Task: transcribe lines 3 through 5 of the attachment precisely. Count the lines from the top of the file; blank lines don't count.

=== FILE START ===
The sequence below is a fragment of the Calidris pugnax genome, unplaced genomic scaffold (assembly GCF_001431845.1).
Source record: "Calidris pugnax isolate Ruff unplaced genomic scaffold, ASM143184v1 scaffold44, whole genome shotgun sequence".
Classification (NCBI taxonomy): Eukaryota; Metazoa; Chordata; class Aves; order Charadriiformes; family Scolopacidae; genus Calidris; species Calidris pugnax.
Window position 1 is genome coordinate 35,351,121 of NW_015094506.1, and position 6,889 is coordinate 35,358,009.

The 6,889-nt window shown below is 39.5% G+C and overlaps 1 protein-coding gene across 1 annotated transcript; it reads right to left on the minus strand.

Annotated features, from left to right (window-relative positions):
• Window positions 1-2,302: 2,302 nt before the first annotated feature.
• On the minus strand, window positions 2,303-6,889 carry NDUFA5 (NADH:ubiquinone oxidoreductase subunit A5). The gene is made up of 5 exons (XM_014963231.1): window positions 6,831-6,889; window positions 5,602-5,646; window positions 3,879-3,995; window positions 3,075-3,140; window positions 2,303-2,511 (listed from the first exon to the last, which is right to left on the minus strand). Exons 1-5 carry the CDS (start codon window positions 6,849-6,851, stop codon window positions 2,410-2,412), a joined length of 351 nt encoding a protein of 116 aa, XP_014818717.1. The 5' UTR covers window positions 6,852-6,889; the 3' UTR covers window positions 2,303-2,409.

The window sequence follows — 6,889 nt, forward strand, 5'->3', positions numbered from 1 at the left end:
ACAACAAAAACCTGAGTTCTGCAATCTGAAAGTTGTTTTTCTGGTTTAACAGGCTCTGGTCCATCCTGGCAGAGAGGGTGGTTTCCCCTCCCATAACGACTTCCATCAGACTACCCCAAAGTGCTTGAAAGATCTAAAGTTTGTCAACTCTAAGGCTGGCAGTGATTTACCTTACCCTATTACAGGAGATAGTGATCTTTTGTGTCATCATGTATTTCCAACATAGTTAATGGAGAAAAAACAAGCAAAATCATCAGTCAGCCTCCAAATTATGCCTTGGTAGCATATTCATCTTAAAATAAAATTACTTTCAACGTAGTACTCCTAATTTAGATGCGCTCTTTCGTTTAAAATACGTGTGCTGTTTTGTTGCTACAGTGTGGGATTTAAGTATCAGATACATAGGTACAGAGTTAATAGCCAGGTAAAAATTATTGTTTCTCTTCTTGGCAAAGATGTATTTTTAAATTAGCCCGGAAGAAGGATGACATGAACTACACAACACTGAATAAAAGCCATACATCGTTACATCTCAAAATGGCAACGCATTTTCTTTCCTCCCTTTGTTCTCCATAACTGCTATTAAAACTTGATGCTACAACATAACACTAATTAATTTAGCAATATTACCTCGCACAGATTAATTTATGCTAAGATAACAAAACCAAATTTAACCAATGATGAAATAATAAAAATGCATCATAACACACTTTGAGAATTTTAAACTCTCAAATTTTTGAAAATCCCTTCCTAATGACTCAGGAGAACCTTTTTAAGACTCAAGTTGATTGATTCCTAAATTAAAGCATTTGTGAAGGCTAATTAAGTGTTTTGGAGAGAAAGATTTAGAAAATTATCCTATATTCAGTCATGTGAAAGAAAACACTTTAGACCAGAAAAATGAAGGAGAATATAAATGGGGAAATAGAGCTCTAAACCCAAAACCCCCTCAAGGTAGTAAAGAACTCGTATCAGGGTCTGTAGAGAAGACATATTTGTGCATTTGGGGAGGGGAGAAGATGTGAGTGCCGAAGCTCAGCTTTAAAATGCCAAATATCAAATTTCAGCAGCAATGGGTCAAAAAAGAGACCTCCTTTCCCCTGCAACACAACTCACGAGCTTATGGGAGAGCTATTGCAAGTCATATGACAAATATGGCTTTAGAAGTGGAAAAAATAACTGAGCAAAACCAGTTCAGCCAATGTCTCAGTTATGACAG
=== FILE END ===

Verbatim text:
Classification (NCBI taxonomy): Eukaryota; Metazoa; Chordata; class Aves; order Charadriiformes; family Scolopacidae; genus Calidris; species Calidris pugnax.
Window position 1 is genome coordinate 35,351,121 of NW_015094506.1, and position 6,889 is coordinate 35,358,009.

The 6,889-nt window shown below is 39.5% G+C and overlaps 1 protein-coding gene across 1 annotated transcript; it reads right to left on the minus strand.